Walnut Street west of Broad is the land of expensive handbags, of thousand dollar distressed leather clutches and leather and suede messenger bags with magnetic metal mock-buckles. Strange, then, to find a small display of purses made of rough-hewn wood in the side-window of the convenience store at the corner of 15th and Walnut. Dearer to the heart of Hidden City, the purses are made from discarded lath, and some take the shape of houses.
These objects are the work of an artist named Roosevelt Bassett, according to the sign, which is a curious artifact in its own right. It says that Bassett is a self-taught artist who moved to Philadelphia in the late 1960s from his family’s farm in South Carolina. More unusually, the note features a lengthy recommendation of Bassett’s work by his friend Tony Chotkoski, whose praise has an almost biblical sound, thanks to sentences like “now Roosevelt’s eye has fallen upon it and low, he doth maketh things with a new purpose.” The whole thing is odd enough to seem almost like an elaborate hoax, a pop-up installation by a trained artist playing at primitivism.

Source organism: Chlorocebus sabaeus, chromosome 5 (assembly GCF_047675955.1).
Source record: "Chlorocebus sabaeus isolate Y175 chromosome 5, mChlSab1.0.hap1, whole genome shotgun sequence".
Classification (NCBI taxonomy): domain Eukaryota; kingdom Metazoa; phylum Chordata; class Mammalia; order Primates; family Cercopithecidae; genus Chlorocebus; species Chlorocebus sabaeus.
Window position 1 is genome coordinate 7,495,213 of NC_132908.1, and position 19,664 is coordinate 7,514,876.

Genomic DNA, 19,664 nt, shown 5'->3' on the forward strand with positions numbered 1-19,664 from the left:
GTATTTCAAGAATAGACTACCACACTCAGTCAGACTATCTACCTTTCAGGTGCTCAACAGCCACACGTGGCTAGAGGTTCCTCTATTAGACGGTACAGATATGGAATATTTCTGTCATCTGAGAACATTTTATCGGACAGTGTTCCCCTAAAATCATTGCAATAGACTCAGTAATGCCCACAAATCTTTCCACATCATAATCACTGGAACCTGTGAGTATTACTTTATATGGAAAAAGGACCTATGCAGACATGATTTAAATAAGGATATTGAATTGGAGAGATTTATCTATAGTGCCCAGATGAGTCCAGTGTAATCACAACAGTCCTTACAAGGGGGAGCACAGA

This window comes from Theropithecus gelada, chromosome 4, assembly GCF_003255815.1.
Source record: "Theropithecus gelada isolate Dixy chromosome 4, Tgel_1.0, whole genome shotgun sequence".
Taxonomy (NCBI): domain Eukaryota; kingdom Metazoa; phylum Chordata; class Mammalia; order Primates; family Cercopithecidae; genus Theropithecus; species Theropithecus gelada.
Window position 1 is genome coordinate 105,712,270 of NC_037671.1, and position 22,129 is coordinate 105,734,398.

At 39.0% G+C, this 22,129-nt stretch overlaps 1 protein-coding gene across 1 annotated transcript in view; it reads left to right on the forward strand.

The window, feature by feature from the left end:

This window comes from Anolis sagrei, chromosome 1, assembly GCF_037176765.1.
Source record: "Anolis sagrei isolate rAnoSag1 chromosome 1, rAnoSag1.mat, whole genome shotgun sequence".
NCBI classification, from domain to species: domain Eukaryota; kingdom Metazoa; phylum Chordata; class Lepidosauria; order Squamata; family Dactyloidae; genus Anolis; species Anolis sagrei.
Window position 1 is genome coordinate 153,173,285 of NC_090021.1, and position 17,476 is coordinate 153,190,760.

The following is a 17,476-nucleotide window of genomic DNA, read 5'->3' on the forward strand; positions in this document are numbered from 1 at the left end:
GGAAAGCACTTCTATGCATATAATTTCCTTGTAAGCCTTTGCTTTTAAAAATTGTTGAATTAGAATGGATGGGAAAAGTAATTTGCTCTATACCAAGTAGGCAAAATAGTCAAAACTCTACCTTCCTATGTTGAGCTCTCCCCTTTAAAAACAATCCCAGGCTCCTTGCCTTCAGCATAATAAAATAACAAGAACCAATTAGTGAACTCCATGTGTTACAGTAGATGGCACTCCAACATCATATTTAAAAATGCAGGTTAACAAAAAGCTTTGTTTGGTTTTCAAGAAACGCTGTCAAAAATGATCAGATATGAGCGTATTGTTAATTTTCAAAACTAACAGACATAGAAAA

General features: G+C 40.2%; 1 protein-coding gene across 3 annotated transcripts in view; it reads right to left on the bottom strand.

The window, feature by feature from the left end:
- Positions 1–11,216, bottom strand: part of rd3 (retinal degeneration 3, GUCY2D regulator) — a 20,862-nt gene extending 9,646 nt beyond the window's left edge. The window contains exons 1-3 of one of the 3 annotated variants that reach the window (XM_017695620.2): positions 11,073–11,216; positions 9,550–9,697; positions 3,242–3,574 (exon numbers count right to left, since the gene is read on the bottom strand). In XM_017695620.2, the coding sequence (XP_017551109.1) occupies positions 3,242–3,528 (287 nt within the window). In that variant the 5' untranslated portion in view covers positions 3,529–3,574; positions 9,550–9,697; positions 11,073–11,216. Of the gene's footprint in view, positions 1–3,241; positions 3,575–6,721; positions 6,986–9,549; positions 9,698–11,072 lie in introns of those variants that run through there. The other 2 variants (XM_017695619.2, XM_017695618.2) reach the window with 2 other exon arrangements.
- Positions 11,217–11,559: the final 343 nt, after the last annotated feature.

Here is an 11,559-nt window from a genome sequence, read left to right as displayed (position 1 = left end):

We called the number on the card and find out what was going on, and sure enough, a Mr. Bassett answered the phone, and said that he couldn’t talk long because he was standing on a ladder. He said that the display had actually been there for a year, maybe two, but had spent six months at the Philadelphia International Airport and had only recently returned. The purses had come to be displayed there when he’d walked into the store looking for a cigar box and got to talking with the owner, who liked what he was doing and offered to put them in the window. They are completely functional, cost less than $100, and even have a silk lining. Who says there aren’t any bargains on Walnut Street?